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Chickens and Eggs —

March 14, 2012

By now, you’ve probably seen the Strong4Life’s “Stop the Cycle” video, and maybe you’ve even read my two substantive critiques of the ad, or else read my light-hearted analysis of the anachronisms contained therein (and maybe even proceeded to completely flip your shit in response).

Well, today we get a glimpse behind the curtain. I spoke with Jonathan Hayes, Director of Productions at North Avenue Post, the company that produced “Stop the Cycle” for Children’s Healthcare of Atlanta (CHOA).

Hayes made it clear that “Stop the Cycle” was CHOA’s idea, but that he breathed life into it:

We’ve been working with Children’s Healthcare of Atlanta and they came with an idea for this “Stop the Cycle” video and that’s pretty much what they had. I took their idea and wrote a script with it, got a lot more specific in detail. And then we shot it about 2.5 weeks later.

Hayes said he believed shooting took place on February 10, which would put his script submission at approximately January 23. As a point of reference, one week prior to this would have been the start of our Call to Action, when we began contacting, and receiving, condemnations against Strong4Life from organizations and celebrities.

But even more important, it seems as though a mere two weeks after they “re-launched” their campaign January 4 (at least that’s when all the press releases seemed to hit the major media markets), they were already planning a second “awareness” ad. This is in spite of the fact that Strong4Life chairman, Ron Frieson, said in a May 2011 interview on The Today Show that the program transitioned through three phases: Phase 1 — Awareness, Phase 2 — Activate, and Phase 3 — Solutions.

As Frieson described it in the interview, the Activate Phase included three color video spots, which they finally released on YouTube moments after I posted my video calling them out on the absence of these videos.

But it seems that CHOA decided that Phase 1 wasn’t enough, so they went back to the drawing board and released a new awareness ad shortly after the Activate Phase limped out of the gate.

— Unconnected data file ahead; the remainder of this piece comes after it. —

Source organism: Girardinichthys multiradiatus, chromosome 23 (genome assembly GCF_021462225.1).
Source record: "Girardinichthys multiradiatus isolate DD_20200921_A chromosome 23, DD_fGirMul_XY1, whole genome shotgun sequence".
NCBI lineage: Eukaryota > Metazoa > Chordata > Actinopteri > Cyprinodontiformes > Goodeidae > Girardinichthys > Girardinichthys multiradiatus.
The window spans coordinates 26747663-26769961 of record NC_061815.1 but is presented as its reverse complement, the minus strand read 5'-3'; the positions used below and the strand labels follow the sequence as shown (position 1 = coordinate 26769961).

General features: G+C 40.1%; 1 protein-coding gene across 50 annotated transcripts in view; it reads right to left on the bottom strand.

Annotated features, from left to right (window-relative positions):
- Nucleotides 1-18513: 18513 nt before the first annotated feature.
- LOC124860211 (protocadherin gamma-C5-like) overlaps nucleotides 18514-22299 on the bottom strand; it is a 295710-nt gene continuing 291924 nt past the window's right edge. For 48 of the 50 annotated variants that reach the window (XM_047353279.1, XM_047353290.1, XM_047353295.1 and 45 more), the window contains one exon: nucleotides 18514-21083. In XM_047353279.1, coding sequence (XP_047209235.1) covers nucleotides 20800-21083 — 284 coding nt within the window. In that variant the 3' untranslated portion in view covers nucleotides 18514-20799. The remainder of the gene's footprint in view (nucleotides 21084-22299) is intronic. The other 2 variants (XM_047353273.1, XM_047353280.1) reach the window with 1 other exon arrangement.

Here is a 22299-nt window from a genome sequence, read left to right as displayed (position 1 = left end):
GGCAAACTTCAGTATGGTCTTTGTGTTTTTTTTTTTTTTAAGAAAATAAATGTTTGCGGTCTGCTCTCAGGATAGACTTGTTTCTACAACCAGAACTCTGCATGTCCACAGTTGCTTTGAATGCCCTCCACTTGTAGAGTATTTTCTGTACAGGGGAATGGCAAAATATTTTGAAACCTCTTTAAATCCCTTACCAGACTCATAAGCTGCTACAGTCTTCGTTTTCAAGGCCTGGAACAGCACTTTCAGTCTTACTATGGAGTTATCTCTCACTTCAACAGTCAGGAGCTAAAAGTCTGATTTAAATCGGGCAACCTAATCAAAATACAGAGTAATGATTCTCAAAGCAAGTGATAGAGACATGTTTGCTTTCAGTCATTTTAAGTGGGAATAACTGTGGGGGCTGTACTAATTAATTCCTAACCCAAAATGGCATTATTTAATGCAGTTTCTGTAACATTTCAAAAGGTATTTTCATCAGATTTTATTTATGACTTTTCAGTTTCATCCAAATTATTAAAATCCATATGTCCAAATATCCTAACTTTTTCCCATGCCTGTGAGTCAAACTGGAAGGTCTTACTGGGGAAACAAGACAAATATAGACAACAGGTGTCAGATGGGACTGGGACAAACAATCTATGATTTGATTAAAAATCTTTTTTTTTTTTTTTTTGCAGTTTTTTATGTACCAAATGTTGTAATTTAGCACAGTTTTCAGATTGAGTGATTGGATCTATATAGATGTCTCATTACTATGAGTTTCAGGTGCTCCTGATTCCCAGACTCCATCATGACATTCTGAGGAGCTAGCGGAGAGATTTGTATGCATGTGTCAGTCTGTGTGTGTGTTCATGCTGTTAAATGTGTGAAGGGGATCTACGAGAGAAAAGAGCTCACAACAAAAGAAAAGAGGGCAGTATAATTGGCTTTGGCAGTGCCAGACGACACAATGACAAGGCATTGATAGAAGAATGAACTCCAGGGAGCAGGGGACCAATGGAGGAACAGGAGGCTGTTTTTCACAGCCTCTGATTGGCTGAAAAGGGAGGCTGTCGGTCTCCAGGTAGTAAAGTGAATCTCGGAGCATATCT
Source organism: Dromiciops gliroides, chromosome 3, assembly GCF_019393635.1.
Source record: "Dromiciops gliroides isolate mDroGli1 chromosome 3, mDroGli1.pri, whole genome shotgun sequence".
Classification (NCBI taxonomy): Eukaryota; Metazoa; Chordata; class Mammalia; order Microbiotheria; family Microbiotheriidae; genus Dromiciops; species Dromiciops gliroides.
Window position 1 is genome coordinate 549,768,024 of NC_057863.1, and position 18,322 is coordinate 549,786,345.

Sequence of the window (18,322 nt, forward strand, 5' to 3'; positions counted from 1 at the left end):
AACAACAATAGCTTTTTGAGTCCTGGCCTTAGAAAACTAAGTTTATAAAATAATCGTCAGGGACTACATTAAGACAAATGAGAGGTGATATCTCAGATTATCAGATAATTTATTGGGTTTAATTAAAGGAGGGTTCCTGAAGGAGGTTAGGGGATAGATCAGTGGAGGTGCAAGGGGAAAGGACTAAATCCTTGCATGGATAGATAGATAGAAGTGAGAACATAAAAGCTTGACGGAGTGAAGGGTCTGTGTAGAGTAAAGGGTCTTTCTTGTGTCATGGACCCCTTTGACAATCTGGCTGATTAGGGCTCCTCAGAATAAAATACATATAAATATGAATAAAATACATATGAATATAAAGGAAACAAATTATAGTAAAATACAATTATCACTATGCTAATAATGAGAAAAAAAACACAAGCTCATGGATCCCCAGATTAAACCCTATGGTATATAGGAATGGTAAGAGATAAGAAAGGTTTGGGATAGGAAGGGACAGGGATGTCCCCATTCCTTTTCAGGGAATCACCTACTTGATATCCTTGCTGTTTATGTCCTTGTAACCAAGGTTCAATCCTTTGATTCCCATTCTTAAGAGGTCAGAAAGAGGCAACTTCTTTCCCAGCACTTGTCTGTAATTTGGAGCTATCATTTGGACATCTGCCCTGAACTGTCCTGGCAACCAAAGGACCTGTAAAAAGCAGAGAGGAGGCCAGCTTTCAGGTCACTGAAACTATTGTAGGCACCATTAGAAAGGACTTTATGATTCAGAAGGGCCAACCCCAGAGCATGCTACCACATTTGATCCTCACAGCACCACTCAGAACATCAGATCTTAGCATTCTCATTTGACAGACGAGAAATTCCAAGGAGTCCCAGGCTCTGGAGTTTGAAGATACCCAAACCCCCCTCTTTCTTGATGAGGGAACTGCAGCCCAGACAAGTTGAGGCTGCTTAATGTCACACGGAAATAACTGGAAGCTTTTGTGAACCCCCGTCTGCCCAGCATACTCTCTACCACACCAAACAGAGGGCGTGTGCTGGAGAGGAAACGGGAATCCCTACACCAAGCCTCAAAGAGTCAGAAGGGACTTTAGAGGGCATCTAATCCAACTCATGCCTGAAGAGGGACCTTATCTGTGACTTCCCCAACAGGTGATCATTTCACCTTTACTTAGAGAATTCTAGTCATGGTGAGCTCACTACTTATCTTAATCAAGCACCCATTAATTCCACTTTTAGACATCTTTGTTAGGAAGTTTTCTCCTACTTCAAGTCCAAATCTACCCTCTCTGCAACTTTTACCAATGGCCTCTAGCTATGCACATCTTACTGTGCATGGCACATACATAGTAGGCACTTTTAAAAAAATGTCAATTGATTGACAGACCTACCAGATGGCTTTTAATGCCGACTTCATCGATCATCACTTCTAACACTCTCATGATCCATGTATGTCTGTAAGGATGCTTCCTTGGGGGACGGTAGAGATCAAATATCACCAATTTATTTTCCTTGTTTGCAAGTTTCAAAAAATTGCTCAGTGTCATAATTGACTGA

Incidentally, all three Activate commercials have barely over 1,500 views, while “Stop the Cycle” now has 100 times as many.

But I digress…

Let me be clear up front: I don’t hold Hayes, or any of the other production companies, personally responsible for the Strong4Life campaign. They were hired by CHOA to create the ads and they did their job. And as Dr. Rick Kilmer, Clinical Director for the Atlanta Center for Eating Disorders, explained in my interview with him, it is the duty and responsibility of medical professionals to reign in what can be an overzealous advertising team that does not fully appreciate the complexity of the issues.

Rather than take the time to ensure that their ads would not harm children, CHOA gave their marketing department free reign and abdicated their responsibility entirely.

Hayes himself seemed to have a basic grasp on the fact that the behaviors he outlines in the video aren’t the sole domain of fat kids, but he still implies that the difference between fat kids and thin kids is that fat kids engage in unhealthy behaviors more often than thin kids:

The basic idea with this spot was whether you’re overweight or whether you’re obese, you could probably on some level still relate to certain things that happen in this video. Everyone’s eaten pizza with their parents or gone through the drive thru with their parents. It’s just something that happens. It’s when you start maybe combining these elements, they happen more consistently.

The purpose of this most recent ad was to emphasize the responsibility that parents have for the health, and weight, of their children, Hayes explained:

We’re just really trying to communicate that the parents played a huge role in children. The issues that people usually have as adults can usually be traced back to childhood in a lot of ways.

But in their February 16 press release announcing the “Stop the Cycle” video, CHOA indicated that parents  in Georgia already agreed that childhood obesity was a problem:

96 percent of parents surveyed see childhood obesity as a serious problem in the state of Georgia, up from 73 percent before the campaign began last fall

But that won’t stop CHOA from blanketing the airwaves with this new ad. According to Hayes, the online version is only the beginning, and that they will “definitely expand” to television. He also went on to explain how he believes a made-for-TV version of “Stop the Cycle” could be even more potent in its condensed form.

So once again, we must question whether these commercials will stigmatize the children who see them. And, once again, CHOA claims the new video does not target children. But just as they could not target the Phase 1 ads at parents without kids picking up on the message, this latest ad does little to prevent the stigma from continuing.